Dame Caroline Dinenage, Member of Parliament for Gosport and Chair of the newly-established Children and Young People Cancer Taskforce, has welcomed the arrival of a drug combination treatment that will improve the length and quality of life for children and young people with cancer.

Today (Wednesday, 24 April) the National Institute for Health and Care Excellence has recommended that dabrafenib be taken in combination with trametnib to treat BRAF V600E mutation-positive glioma, the most common type of brain cancer in children and young people.

The treatment, which has been described as a ‘step-change in care’ for children and young people with brain cancer, can be taken at home rather than in hospital. It is estimated that around 30 children in England could be eligible.

This follows the opening “sprints” of the Children and Young People Cancer Taskforce in March, which were held to bring together a wide range of stakeholders in the childhood cancer field, from science and research to medicine and industry. These sprints saw themes ranging from genomics and detection to research and treatments discussed, after the Taskforce was established in February with the aim of driving forward progress in tackling cancer in children and young people.

Gliomas are the most common type of brain cancer in children and young people, but current treatments are limited. It is classified as either low-grade glioma (LGG), where tumours do not grow or grow slowly, or high-grade glioma (HGG), where tumours grow more rapidly and is usually fatal.

NICE’s independent appraisal committee were told that treatment for a potentially life-threatening brain tumour glioma can delay children’s education, restrict socialising, and have a lasting emotional impact. They highlighted the side effects of chemotherapy, which can include weight loss, seizures, and headaches can lead to people with glioma and their caregivers choosing to stop treatment.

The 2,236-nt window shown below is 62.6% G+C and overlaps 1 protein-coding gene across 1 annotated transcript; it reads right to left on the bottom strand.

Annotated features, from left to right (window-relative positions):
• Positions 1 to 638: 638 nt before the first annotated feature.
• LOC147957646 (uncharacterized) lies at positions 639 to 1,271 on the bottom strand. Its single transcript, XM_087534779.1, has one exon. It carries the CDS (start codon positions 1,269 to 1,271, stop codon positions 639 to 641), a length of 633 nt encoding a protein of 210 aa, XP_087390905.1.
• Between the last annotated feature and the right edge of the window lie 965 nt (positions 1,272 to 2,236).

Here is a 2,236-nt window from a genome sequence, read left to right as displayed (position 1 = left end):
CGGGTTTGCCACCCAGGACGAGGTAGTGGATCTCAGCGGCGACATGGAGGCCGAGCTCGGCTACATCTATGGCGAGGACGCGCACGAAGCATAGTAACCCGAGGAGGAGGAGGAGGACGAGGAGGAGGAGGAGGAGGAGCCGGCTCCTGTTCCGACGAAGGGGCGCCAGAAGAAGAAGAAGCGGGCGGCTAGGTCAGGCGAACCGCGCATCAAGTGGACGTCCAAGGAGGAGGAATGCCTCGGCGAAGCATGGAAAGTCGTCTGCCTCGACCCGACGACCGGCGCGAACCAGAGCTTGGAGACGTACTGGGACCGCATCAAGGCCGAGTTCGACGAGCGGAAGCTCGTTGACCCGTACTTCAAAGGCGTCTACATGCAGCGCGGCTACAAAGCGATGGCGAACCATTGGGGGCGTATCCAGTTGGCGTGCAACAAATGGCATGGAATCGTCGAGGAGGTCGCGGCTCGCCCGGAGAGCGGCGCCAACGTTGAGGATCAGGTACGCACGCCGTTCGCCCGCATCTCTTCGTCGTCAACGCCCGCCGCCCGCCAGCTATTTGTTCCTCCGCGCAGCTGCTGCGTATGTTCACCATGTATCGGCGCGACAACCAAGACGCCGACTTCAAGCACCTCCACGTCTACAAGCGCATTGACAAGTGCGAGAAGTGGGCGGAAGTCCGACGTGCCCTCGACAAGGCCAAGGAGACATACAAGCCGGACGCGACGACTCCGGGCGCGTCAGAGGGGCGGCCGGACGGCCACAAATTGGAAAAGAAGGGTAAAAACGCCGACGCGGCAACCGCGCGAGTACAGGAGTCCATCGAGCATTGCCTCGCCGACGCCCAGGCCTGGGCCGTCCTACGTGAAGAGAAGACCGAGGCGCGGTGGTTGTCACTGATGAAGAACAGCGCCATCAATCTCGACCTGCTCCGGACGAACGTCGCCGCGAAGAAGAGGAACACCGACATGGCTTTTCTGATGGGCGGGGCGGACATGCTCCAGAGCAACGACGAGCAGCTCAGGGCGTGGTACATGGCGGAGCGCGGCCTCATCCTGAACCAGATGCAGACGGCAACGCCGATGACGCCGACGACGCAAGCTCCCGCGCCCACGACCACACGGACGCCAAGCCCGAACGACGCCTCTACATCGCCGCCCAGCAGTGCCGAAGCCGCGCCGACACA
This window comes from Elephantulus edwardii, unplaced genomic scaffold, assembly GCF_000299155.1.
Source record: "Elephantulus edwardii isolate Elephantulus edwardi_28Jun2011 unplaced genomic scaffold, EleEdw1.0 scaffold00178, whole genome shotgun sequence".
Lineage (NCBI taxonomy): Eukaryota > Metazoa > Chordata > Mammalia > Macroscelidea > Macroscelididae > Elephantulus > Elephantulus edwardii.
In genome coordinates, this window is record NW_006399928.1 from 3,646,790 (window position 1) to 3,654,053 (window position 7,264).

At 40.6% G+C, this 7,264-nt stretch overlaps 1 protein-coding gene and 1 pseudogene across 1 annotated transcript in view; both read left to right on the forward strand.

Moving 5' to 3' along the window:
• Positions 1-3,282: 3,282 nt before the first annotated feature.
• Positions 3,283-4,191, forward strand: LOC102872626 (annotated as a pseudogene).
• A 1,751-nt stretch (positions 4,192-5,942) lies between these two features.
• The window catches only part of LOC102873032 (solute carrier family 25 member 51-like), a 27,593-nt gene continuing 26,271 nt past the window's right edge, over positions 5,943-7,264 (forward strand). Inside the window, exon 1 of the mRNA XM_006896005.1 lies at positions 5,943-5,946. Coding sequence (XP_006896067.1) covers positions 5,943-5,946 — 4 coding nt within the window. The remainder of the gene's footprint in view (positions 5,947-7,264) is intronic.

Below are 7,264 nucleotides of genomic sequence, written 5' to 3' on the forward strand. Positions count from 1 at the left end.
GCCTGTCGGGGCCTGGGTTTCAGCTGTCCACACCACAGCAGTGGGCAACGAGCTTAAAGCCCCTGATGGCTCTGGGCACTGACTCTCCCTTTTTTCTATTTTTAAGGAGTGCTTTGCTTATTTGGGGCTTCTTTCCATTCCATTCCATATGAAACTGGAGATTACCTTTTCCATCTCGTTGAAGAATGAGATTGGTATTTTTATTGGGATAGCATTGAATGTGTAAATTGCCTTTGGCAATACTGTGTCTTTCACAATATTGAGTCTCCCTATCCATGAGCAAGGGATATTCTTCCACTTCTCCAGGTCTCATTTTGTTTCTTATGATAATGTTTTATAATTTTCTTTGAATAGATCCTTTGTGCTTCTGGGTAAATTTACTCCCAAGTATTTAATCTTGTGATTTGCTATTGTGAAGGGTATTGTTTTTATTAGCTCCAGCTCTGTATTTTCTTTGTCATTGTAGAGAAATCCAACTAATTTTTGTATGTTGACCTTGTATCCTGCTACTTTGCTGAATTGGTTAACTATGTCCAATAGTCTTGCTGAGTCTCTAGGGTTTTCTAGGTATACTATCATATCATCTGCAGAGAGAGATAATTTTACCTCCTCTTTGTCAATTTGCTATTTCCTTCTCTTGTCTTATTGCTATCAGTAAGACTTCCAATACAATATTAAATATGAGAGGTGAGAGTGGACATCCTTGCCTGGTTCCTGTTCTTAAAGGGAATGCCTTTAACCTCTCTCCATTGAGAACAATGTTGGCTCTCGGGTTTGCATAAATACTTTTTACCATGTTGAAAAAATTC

The drug combination can be used by patients with LGG who are eligible for systemic treatment or for patients with HGG who have received at least one course of radiation or chemotherapy treatment.

Clinical trials show the new treatment stalls the tumour growth in people with LGG for an average of more than two years – three times longer than current drugs.

Dame Caroline Dinenage, Chair of the national Children and Young People’s Cancer Taskforce said: “This is such good news for children and their families with this diagnosis. The effect of this terrible disease on young patients and their families is utterly devastating, and I’m delighted that there is now more hope for them.

“We continue to work to implement improvements in diagnosis and care for these patients, and need to deliver more for them.”

Helen Knight, director of medicines evaluation at NICE, said:  “Diagnosis of a glioma brain tumour, which is often fatal for people with advanced high-grade glioma, can have a devastating impact on children and their families. Treatment options are limited, and we know they can be brutal.

“I am pleased we can recommend this new combination therapy that can give children longer without their tumour growing and offers them and their families a better quality of life.

“NICE is determined to get the best care to patients fast and ensure value for the taxpayer. This recommendation follows the licensing of both treatments for this type of cancer within the last three months.”

Professor Peter Johnson, NHS National Clinical Director for Cancer, said: “It is fantastic news that this new and kinder precision treatment for children and young people with this type of brain tumour will now be available on the NHS – it is a significant step forward in treatment that has been shown to be easier to take than chemotherapy and very effective in blocking the growth of the disease, helping children have a better quality of life for longer.”

Health Minister, Andrew Stephenson said: “A child’s cancer diagnosis is devastating news for any family to process. This recommendation from NICE means eligible children will now be able to access an innovative, life-extending treatment.

  “We want to improve outcomes for brain cancer patients and have provided £40 million for research projects to help do so. These collective steps show the importance of harnessing the latest treatments to improve outcomes for patients, including those with glioma diagnoses.”